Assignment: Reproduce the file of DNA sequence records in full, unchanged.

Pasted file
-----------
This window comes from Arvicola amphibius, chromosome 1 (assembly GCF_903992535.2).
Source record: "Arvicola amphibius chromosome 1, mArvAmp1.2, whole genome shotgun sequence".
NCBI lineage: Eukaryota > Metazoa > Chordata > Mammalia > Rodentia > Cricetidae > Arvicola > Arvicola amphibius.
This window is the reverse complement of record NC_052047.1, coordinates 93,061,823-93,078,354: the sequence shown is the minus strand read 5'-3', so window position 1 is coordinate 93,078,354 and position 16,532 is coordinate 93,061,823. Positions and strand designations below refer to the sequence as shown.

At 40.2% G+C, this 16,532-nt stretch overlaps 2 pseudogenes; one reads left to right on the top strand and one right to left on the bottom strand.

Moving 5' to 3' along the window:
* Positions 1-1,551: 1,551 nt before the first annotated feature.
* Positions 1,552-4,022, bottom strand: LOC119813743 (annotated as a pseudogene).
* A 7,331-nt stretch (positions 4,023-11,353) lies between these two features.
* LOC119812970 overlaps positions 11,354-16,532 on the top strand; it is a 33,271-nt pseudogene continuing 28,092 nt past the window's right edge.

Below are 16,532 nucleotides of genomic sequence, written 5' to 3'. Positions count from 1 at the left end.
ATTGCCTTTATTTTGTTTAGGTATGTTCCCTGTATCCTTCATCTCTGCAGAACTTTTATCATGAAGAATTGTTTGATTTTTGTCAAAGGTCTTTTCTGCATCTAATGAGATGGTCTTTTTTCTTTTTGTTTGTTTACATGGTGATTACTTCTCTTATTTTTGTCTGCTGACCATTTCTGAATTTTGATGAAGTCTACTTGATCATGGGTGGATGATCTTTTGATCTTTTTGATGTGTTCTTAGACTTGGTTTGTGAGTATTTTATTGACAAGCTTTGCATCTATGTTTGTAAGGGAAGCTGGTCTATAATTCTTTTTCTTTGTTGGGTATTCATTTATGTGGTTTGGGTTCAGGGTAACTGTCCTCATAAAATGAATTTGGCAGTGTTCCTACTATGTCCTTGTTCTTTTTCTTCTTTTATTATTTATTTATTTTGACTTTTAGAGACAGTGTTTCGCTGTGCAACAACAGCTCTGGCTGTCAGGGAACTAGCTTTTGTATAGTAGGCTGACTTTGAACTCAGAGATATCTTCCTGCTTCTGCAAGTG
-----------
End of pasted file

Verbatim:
This window comes from Arvicola amphibius, chromosome 1 (assembly GCF_903992535.2).
Source record: "Arvicola amphibius chromosome 1, mArvAmp1.2, whole genome shotgun sequence".
NCBI lineage: Eukaryota > Metazoa > Chordata > Mammalia > Rodentia > Cricetidae > Arvicola > Arvicola amphibius.
This window is the reverse complement of record NC_052047.1, coordinates 93,061,823-93,078,354: the sequence shown is the minus strand read 5'-3', so window position 1 is coordinate 93,078,354 and position 16,532 is coordinate 93,061,823. Positions and strand designations below refer to the sequence as shown.

At 40.2% G+C, this 16,532-nt stretch overlaps 2 pseudogenes; one reads left to right on the top strand and one right to left on the bottom strand.

Moving 5' to 3' along the window:
* Positions 1-1,551: 1,551 nt before the first annotated feature.
* Positions 1,552-4,022, bottom strand: LOC119813743 (annotated as a pseudogene).
* A 7,331-nt stretch (positions 4,023-11,353) lies between these two features.
* LOC119812970 overlaps positions 11,354-16,532 on the top strand; it is a 33,271-nt pseudogene continuing 28,092 nt past the window's right edge.

Below are 16,532 nucleotides of genomic sequence, written 5' to 3'. Positions count from 1 at the left end.
ATTGCCTTTATTTTGTTTAGGTATGTTCCCTGTATCCTTCATCTCTGCAGAACTTTTATCATGAAGAATTGTTTGATTTTTGTCAAAGGTCTTTTCTGCATCTAATGAGATGGTCTTTTTTCTTTTTGTTTGTTTACATGGTGATTACTTCTCTTATTTTTGTCTGCTGACCATTTCTGAATTTTGATGAAGTCTACTTGATCATGGGTGGATGATCTTTTGATCTTTTTGATGTGTTCTTAGACTTGGTTTGTGAGTATTTTATTGACAAGCTTTGCATCTATGTTTGTAAGGGAAGCTGGTCTATAATTCTTTTTCTTTGTTGGGTATTCATTTATGTGGTTTGGGTTCAGGGTAACTGTCCTCATAAAATGAATTTGGCAGTGTTCCTACTATGTCCTTGTTCTTTTTCTTCTTTTATTATTTATTTATTTTGACTTTTAGAGACAGTGTTTCGCTGTGCAACAACAGCTCTGGCTGTCAGGGAACTAGCTTTTGTATAGTAGGCTGACTTTGAACTCAGAGATATCTTCCTGCTTCTGCAAGTG